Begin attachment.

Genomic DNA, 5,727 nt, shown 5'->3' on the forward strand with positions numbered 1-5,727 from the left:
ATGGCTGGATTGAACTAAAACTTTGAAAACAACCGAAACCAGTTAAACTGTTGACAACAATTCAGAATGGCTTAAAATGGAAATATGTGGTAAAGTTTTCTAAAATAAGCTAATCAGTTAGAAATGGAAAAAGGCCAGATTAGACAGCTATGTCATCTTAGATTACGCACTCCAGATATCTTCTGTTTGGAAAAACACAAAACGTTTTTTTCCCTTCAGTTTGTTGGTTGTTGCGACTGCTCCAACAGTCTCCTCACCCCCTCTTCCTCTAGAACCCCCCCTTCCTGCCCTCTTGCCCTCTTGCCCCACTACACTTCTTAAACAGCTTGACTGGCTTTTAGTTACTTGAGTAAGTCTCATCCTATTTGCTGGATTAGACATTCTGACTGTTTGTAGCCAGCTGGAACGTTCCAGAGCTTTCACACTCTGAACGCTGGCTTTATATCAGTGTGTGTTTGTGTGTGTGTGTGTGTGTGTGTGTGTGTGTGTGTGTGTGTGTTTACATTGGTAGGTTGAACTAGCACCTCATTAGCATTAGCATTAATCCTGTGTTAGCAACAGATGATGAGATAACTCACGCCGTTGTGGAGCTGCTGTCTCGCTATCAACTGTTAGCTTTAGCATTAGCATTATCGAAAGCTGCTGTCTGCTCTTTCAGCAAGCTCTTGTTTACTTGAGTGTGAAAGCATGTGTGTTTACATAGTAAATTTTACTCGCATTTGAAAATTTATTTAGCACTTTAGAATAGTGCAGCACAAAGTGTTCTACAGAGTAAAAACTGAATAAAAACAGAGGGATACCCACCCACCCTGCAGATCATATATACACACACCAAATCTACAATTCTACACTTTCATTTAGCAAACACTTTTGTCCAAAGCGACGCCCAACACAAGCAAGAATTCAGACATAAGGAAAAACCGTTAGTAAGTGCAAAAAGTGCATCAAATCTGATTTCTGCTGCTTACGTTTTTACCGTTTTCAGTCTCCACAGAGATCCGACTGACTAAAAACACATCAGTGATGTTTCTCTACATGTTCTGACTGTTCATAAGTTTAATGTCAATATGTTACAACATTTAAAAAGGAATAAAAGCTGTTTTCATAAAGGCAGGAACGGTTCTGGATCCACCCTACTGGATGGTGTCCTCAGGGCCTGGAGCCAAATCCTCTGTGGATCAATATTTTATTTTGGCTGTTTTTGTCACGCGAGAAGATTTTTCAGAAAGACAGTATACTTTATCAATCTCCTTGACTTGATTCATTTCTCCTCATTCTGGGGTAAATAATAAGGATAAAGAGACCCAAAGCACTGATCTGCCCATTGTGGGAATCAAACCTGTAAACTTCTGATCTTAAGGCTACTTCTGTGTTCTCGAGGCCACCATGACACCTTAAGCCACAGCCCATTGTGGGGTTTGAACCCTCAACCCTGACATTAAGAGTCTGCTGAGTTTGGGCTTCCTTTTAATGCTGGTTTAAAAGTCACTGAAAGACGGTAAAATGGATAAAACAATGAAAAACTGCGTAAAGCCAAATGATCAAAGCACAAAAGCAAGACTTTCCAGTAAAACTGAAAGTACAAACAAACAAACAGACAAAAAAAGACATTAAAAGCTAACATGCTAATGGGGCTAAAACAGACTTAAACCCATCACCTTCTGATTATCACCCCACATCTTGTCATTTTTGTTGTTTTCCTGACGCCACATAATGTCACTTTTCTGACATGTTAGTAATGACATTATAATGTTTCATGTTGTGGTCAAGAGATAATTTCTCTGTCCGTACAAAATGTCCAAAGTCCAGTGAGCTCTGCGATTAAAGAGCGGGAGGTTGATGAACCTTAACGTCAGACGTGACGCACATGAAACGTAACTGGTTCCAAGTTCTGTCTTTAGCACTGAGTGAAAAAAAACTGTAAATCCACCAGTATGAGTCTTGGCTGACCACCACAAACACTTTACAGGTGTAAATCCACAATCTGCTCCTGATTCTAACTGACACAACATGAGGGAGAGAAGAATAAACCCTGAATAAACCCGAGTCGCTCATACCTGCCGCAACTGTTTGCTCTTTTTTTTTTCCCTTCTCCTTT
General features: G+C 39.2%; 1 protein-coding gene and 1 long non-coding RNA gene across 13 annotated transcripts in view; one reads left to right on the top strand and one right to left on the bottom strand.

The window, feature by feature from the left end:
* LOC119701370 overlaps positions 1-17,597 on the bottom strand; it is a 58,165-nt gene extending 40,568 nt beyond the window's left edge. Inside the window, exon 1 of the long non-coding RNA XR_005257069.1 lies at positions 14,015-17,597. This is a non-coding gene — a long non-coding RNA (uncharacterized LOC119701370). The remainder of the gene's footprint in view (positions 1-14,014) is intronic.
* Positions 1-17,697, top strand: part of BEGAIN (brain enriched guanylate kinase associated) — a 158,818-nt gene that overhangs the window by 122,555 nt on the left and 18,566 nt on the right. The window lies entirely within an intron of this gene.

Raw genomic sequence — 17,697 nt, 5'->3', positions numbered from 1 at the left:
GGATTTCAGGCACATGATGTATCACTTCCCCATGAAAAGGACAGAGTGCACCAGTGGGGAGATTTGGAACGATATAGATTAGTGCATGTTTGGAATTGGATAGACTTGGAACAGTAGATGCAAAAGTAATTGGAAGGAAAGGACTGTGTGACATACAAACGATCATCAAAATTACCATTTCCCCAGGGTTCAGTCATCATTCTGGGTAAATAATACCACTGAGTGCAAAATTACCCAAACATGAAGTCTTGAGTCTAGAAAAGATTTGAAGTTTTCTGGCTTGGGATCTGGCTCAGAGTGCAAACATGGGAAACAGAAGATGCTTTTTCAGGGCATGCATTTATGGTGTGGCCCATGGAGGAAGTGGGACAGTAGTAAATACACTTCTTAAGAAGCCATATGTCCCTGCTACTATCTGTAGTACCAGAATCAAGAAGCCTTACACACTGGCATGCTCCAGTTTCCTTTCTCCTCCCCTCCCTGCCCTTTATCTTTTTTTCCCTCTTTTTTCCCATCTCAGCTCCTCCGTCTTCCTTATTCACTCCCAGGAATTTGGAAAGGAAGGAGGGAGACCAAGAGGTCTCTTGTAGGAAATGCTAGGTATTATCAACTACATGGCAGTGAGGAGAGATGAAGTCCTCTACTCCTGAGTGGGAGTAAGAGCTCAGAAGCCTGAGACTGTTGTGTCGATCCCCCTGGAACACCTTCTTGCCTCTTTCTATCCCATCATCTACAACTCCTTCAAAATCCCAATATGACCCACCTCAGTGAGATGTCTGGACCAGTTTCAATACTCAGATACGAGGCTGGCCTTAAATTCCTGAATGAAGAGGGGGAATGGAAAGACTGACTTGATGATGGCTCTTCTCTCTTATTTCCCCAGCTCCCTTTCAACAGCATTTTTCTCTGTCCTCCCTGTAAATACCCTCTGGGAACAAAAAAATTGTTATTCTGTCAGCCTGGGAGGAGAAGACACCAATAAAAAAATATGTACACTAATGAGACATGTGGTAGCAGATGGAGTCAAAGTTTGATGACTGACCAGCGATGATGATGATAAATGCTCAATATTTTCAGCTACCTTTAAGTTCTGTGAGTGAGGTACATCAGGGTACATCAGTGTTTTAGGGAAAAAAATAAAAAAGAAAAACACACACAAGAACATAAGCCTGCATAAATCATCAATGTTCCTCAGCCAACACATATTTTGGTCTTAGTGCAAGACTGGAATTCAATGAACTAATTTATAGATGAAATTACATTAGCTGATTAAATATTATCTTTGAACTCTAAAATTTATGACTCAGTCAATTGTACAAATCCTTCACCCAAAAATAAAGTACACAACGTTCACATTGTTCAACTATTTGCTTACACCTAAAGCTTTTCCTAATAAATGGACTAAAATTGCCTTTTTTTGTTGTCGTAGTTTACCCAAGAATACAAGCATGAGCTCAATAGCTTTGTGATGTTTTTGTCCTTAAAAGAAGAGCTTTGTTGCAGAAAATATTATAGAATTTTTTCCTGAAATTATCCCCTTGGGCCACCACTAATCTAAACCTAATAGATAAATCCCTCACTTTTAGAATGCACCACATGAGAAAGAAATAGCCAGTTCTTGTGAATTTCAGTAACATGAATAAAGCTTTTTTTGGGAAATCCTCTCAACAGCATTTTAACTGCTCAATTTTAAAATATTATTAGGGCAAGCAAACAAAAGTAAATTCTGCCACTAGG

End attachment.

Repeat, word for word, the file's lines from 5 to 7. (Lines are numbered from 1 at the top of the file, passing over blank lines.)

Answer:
* LOC119701370 overlaps positions 1-17,597 on the bottom strand; it is a 58,165-nt gene extending 40,568 nt beyond the window's left edge. Inside the window, exon 1 of the long non-coding RNA XR_005257069.1 lies at positions 14,015-17,597. This is a non-coding gene — a long non-coding RNA (uncharacterized LOC119701370). The remainder of the gene's footprint in view (positions 1-14,014) is intronic.
* Positions 1-17,697, top strand: part of BEGAIN (brain enriched guanylate kinase associated) — a 158,818-nt gene that overhangs the window by 122,555 nt on the left and 18,566 nt on the right. The window lies entirely within an intron of this gene.

Raw genomic sequence — 17,697 nt, 5'->3', positions numbered from 1 at the left: